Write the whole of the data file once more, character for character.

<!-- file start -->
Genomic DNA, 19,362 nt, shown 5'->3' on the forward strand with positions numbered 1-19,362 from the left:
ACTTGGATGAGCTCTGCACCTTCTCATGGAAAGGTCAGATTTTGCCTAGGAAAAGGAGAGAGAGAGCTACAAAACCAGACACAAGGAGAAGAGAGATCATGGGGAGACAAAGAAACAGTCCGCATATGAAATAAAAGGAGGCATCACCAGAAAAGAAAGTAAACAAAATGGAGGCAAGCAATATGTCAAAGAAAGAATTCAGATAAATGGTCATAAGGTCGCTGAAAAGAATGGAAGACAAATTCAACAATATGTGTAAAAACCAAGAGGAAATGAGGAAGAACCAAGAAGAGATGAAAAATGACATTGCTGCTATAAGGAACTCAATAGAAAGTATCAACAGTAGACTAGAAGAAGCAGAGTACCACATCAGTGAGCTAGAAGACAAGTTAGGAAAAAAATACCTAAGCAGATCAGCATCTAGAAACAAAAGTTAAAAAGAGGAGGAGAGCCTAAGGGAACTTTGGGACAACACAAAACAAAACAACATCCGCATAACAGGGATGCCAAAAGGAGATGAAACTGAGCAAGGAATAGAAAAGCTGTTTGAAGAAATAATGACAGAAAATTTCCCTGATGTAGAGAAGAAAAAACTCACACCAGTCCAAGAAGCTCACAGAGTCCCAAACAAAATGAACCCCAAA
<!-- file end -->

Genomic DNA, 19,362 nt, shown 5'->3' on the forward strand with positions numbered 1-19,362 from the left:
ACTTGGATGAGCTCTGCACCTTCTCATGGAAAGGTCAGATTTTGCCTAGGAAAAGGAGAGAGAGAGCTACAAAACCAGACACAAGGAGAAGAGAGATCATGGGGAGACAAAGAAACAGTCCGCATATGAAATAAAAGGAGGCATCACCAGAAAAGAAAGTAAACAAAATGGAGGCAAGCAATATGTCAAAGAAAGAATTCAGATAAATGGTCATAAGGTCGCTGAAAAGAATGGAAGACAAATTCAACAATATGTGTAAAAACCAAGAGGAAATGAGGAAGAACCAAGAAGAGATGAAAAATGACATTGCTGCTATAAGGAACTCAATAGAAAGTATCAACAGTAGACTAGAAGAAGCAGAGTACCACATCAGTGAGCTAGAAGACAAGTTAGGAAAAAAATACCTAAGCAGATCAGCATCTAGAAACAAAAGTTAAAAAGAGGAGGAGAGCCTAAGGGAACTTTGGGACAACACAAAACAAAACAACATCCGCATAACAGGGATGCCAAAAGGAGATGAAACTGAGCAAGGAATAGAAAAGCTGTTTGAAGAAATAATGACAGAAAATTTCCCTGATGTAGAGAAGAAAAAACTCACACCAGTCCAAGAAGCTCACAGAGTCCCAAACAAAATGAACCCCAAA